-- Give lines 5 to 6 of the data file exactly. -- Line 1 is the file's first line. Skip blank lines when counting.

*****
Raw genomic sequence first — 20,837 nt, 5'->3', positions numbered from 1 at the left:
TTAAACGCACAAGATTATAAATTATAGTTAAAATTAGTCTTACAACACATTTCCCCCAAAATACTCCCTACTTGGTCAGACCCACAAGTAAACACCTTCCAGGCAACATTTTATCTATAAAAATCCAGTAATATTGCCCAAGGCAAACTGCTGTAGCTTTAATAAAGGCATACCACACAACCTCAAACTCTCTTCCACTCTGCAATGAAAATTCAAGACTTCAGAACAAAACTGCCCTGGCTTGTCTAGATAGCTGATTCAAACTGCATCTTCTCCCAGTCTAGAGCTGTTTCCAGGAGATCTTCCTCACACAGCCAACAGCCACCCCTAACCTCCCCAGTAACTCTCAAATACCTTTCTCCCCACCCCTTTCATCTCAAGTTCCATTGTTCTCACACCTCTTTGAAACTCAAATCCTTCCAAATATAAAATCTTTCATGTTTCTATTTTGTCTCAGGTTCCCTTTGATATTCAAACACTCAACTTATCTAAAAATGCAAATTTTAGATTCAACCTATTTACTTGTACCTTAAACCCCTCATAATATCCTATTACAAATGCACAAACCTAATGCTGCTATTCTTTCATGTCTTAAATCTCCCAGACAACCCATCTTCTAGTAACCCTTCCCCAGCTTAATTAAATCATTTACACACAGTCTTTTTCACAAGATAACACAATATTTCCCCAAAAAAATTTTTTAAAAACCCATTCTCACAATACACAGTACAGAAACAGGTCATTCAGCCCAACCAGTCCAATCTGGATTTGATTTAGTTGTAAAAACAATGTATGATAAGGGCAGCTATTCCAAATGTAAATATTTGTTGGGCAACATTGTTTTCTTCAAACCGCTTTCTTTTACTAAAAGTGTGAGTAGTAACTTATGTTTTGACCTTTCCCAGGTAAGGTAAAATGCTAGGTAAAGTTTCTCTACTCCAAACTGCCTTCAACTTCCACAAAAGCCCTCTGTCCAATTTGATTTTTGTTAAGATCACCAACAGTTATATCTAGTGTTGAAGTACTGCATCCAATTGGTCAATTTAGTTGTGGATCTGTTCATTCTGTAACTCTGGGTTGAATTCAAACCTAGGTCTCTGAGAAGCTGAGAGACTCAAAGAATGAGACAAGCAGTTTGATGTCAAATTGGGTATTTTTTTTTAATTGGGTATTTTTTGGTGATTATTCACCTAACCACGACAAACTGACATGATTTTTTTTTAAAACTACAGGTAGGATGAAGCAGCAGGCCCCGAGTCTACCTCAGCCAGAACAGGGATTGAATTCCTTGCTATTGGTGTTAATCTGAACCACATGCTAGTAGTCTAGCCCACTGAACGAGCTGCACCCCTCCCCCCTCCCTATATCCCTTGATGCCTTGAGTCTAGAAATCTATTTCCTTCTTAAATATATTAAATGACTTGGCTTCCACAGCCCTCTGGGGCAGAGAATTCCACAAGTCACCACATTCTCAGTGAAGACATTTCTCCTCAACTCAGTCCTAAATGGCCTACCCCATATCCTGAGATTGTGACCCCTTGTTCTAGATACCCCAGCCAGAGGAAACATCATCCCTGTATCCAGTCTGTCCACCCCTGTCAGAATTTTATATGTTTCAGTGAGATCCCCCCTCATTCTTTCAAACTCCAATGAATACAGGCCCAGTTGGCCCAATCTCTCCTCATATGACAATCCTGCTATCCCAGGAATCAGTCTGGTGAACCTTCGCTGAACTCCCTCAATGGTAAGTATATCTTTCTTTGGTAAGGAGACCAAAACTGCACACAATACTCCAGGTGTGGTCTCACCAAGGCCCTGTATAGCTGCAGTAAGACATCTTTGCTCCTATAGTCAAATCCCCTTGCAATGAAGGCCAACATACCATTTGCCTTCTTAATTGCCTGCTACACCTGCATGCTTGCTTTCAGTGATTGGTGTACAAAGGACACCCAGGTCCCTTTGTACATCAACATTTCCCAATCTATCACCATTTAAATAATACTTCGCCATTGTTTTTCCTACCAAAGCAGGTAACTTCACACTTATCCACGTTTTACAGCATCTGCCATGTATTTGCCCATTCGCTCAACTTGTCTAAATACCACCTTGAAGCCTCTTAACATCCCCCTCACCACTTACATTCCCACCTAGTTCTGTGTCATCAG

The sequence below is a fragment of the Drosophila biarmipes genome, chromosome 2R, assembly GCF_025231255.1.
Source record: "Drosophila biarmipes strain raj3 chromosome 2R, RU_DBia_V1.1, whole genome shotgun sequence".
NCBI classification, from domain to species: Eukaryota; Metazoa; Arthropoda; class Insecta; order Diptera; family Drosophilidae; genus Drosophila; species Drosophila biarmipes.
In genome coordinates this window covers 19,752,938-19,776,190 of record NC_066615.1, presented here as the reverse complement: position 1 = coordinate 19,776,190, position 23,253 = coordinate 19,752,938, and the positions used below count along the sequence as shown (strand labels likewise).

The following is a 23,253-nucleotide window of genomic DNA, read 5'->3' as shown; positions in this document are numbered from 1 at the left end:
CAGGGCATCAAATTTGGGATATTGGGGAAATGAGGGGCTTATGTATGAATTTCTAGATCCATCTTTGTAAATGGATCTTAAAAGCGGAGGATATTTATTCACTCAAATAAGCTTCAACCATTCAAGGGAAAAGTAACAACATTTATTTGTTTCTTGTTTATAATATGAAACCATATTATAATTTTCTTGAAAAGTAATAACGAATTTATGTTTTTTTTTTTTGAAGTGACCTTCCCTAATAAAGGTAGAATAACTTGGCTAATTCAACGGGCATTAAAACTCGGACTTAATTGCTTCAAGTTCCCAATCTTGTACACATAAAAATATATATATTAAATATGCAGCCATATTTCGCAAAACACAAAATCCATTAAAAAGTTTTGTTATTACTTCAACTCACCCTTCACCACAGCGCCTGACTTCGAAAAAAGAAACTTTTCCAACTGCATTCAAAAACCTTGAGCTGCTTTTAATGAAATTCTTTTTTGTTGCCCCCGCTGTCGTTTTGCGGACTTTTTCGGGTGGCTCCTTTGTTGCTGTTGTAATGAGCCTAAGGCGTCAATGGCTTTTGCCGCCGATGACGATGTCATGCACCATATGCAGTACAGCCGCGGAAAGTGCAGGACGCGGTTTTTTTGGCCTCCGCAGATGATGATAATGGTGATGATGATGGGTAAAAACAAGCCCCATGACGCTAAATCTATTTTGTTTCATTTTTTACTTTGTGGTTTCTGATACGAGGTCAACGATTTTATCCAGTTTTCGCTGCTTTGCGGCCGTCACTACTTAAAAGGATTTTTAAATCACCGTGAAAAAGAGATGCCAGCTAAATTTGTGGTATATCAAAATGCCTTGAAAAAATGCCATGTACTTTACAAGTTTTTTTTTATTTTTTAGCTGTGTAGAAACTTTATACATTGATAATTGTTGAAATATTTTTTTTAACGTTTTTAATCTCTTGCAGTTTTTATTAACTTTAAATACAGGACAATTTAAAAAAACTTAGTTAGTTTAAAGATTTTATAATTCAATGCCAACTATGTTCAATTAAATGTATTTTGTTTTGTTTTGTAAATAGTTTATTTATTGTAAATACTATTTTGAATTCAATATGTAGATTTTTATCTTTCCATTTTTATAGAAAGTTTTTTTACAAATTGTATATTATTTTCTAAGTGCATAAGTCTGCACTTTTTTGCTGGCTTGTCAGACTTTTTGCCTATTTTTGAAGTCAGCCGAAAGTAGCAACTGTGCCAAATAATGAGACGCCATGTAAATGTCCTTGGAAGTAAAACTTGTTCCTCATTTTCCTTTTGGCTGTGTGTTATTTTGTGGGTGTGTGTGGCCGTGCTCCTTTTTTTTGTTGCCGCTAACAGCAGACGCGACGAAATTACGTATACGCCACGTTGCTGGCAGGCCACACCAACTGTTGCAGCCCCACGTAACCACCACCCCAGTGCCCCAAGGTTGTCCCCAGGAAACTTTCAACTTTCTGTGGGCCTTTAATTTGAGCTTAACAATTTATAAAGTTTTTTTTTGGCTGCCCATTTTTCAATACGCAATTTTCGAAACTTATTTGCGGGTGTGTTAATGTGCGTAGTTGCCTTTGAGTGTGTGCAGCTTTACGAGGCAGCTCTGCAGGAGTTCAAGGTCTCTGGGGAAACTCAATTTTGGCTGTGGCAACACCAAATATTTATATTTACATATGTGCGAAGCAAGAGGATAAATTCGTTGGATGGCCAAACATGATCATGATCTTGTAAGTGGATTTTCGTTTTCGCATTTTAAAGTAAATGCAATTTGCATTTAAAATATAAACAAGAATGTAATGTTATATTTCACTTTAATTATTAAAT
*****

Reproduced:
NCBI classification, from domain to species: Eukaryota; Metazoa; Arthropoda; class Insecta; order Diptera; family Drosophilidae; genus Drosophila; species Drosophila biarmipes.
In genome coordinates this window covers 19,752,938-19,776,190 of record NC_066615.1, presented here as the reverse complement: position 1 = coordinate 19,776,190, position 23,253 = coordinate 19,752,938, and the positions used below count along the sequence as shown (strand labels likewise).